The June 9 WASDE report from USDA showed corn prices projected at a record high of $6-7/bu. Soybean prices were up $1 on each end of the range with a projection of $13-15/bu. for the 2011-2012 marketing year. Corn ending stocks are expected to be the lowest globally since 2006-2007. Soybean stocks, however, are projected up, due to lower projected exports.
Projected U.S. feed grain supplies for 2011-2012 are sharply lower with reduced prospects for corn acreage. Corn planted area for 2011-2012 is lowered 1.5 million acres from March intentions to 90.7 million acres. Planting delays through early June in the eastern Corn Belt and northern Plains are expected to reduce planted area, more than offsetting likely gains in the western Corn Belt and central Plains where planting was ahead of normal by mid-May.
Harvested area is lowered 1.9 million acres, to 83.2 million with the additional 400,000-acre reduction reflecting early information about May flooding in the lower Ohio and Mississippi River valleys and June flooding along the Missouri River valley. Production is projected at 13.2 billion bushels, down 305 million from last month, but still a record, and up 753 million from 2010-2011.
U.S. feed grain usage changes for 2011-2012 include a 100-million-bushel projected decline in corn feed and residual use and a 5-million-bushel increase in sorghum exports. Feed grain ending stocks are sharply lower with expected corn ending stocks down 205 million bushels to 695 million. Corn ending stocks are projected 35 million bushels lower than beginning stocks indicating a stocks-to-use ratio of 5.2% compared with the 2010-2011 forecast ratio of 5.4%. The 2011-2012 season-average farm price for corn is projected at a record $6-7/bu., up 50¢ on both ends of the range. Projected farm prices are also raised for the other feed grains.
Global coarse grain supplies for 2011-2012 are projected down 7.8 million tons this month with lower beginning stocks and production. Reduced U.S. corn production, lower EU-27 barley production and reduced corn beginning stocks in China more than offset increases in China corn production. China corn area is raised for 2010-2011 in line with the most recent official government area estimates with the year-to-year percentage increase for 2011-2012 largely maintained.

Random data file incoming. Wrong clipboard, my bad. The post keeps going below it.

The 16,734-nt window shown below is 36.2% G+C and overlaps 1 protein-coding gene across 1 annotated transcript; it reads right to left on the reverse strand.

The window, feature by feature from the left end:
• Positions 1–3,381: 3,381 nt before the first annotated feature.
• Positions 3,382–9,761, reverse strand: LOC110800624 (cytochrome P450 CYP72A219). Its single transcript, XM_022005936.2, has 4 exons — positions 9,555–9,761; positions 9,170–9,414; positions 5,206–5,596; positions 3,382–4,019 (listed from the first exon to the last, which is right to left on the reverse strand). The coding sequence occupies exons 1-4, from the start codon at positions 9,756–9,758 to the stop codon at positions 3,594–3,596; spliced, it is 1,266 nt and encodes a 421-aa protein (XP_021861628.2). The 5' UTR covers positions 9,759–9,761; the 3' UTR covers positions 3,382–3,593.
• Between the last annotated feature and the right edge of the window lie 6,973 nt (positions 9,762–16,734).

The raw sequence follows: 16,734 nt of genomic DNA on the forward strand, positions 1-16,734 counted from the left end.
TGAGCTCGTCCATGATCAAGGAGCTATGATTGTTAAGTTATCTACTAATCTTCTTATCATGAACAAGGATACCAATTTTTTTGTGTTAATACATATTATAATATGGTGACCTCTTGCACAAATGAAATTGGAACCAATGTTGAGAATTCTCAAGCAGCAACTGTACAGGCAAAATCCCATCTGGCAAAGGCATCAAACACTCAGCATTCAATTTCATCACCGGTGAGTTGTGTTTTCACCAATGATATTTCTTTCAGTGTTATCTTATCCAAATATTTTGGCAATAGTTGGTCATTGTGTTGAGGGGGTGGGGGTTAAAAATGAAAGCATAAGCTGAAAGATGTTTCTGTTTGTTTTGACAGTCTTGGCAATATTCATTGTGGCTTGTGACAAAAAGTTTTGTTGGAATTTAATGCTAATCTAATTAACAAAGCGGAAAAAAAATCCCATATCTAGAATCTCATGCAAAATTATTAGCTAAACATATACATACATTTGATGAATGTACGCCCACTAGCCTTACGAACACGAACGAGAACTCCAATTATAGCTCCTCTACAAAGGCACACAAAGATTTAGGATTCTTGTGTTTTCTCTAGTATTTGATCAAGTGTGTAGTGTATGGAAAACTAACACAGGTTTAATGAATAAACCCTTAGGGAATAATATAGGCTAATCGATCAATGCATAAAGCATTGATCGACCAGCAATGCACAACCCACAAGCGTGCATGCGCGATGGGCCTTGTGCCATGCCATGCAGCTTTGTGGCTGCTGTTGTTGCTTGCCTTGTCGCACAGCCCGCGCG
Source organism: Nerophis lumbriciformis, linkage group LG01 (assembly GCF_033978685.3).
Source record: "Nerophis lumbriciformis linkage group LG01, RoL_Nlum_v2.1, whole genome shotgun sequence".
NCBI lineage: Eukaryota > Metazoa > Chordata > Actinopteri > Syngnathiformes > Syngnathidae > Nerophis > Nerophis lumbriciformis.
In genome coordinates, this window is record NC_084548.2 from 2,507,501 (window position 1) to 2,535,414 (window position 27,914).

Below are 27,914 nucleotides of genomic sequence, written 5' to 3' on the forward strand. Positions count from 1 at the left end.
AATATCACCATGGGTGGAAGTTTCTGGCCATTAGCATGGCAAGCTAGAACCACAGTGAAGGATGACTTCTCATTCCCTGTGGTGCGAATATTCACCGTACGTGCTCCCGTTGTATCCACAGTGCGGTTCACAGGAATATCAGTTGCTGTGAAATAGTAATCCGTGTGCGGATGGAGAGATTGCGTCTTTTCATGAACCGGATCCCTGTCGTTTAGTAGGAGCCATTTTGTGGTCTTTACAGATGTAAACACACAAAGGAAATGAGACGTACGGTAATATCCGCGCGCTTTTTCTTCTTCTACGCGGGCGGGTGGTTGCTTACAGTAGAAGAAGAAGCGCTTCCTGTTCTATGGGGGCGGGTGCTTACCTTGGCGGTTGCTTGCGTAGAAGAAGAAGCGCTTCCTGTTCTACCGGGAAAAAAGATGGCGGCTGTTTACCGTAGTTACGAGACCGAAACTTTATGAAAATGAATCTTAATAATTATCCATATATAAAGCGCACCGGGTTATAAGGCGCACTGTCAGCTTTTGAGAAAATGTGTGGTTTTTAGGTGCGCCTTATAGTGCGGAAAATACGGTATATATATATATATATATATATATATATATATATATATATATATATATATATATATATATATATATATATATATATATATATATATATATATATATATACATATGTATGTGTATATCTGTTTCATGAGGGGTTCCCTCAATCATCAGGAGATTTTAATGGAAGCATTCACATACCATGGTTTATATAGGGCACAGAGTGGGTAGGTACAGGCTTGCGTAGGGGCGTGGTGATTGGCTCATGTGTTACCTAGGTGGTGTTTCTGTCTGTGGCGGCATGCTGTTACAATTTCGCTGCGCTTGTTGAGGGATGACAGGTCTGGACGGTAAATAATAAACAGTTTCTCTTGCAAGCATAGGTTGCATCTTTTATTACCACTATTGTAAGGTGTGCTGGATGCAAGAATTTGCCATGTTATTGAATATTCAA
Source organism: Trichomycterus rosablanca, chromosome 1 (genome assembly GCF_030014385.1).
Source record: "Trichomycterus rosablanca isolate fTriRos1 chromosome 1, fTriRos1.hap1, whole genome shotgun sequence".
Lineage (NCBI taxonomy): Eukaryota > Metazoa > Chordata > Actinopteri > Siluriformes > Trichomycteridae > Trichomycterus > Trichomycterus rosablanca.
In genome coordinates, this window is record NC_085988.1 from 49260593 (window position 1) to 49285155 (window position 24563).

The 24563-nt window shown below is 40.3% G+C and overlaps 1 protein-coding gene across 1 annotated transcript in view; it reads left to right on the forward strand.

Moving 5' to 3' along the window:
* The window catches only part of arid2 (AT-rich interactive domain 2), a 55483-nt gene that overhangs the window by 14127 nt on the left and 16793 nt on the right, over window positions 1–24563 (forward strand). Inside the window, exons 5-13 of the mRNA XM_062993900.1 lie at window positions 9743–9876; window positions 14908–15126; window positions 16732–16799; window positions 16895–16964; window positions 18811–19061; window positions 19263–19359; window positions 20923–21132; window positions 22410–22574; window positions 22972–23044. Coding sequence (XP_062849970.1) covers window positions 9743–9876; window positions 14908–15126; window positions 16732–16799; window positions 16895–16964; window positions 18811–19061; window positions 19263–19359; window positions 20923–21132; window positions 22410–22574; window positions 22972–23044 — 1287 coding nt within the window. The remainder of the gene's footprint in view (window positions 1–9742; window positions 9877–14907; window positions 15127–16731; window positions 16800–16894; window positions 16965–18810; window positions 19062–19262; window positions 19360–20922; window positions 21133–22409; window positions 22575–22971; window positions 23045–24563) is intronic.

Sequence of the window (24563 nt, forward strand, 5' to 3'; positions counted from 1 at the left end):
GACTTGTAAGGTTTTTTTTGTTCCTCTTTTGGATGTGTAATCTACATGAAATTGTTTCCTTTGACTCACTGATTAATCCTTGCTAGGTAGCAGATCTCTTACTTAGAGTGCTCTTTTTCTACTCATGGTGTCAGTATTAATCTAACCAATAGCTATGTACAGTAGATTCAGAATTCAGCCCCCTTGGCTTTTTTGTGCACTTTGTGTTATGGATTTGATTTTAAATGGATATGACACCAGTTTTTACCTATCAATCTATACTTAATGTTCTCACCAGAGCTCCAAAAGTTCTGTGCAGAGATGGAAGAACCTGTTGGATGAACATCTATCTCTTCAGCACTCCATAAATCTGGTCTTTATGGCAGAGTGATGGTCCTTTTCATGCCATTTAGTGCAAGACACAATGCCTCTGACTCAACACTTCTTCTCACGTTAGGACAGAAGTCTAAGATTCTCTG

China corn production increases 5.0 million and 6.0 million tons for 2010-2011 and 2011-2012, respectively, with yields unchanged month-to-month. More than offsetting the higher production levels is higher estimated corn consumption for both feeding and industrial use. China corn consumption is raised 8.0 million tons and 13.0 million tons for 2010-2011 and 2011-2012, respectively. Together these changes leave projected 2011-2012 corn ending stocks down 12.0 million tons for China. At the projected 51.0 million tons, China’s stocks would be down 2.7 million tons from 2010-2011 and just below the levels of the preceding two years, better reflecting the continuing rise in domestic corn prices as production struggles to keep pace with rising usage. Although China’s stocks represent 46% of the world total for 2011-2012, China is not expected to be a significant exporter.
Global 2011/12 corn trade is raised slightly this month with higher imports for EU-27 and higher exports for Ukraine. Ukraine exports are raised 1.0 million tons with higher production and stronger expected demand from EU-27. Russia exports are lowered 0.5 million tons with lower production. Global corn ending stocks for 2011-2012 are projected down sharply this month, falling 17.3 million tons mostly reflecting the usage revisions in China. The projected 5.2-million-ton drop in U.S. ending stocks accounts for most of the rest of the decline. Global corn stocks are projected at 111.9 million tons, the lowest since 2006-2007.
This month’s U.S. oilseed supply and use projections for 2011-2012 include higher beginning and ending stocks and reduced exports. Although adverse weather has slowed soybean planting progress this year, area and production estimates are unchanged with several weeks remaining in the planting season. Higher beginning stocks reflect a lower export projection for 2010-2011. Soybean exports for 2010-2011 are reduced 10 million bushels to 1.54 billion bushels reflecting the export pace to date for the marketing year and reduced global import demand, led mainly by lower projected imports for China.
Soybean ending stocks for 2010-2011 are projected at 180 million bushels, up 10 million. U.S. soybean exports for 2011-2012 are reduced 20 million bushels to 1.52 billion, reflecting increased competition from South America resulting from an increase in the recently harvested Brazilian soybean crop. With larger supplies and reduced exports, ending stocks for 2011-2012 are increased 30 million bushels to 190 million. Other changes for 2010-2011 include reduced soybean oil used for biodiesel production, reduced projected food use of soybean oil and lower soybean oil exports, all resulting in increased ending stocks for 2010/11 and 2011/12.
Soybean, meal and oil prices are all raised this month. Led by higher corn prices, the U.S. season-average soybean price for 2011-2012 is projected at $13-15/bu., up $1 on both ends of the range. Soybean meal prices for 2011-2012 are projected at $375-405/short ton, up $25 on both ends of the range. Soybean oil prices are projected at 58-62¢/lb., up 2¢ on both ends of the range.
Global oilseed production for 2011-2012 is projected at 456.9 million tons, down 2.3 million from last month, mainly due to lower rapeseed production. China soybean production is reduced 0.5 million tons to 14.3 million reflecting lower area as producers shifted to corn. Brazil’s 2010-2011 soybean production is increased 1.5 million tons to a record 74.5 million, reflecting yield and production increases reported in the most recent government survey.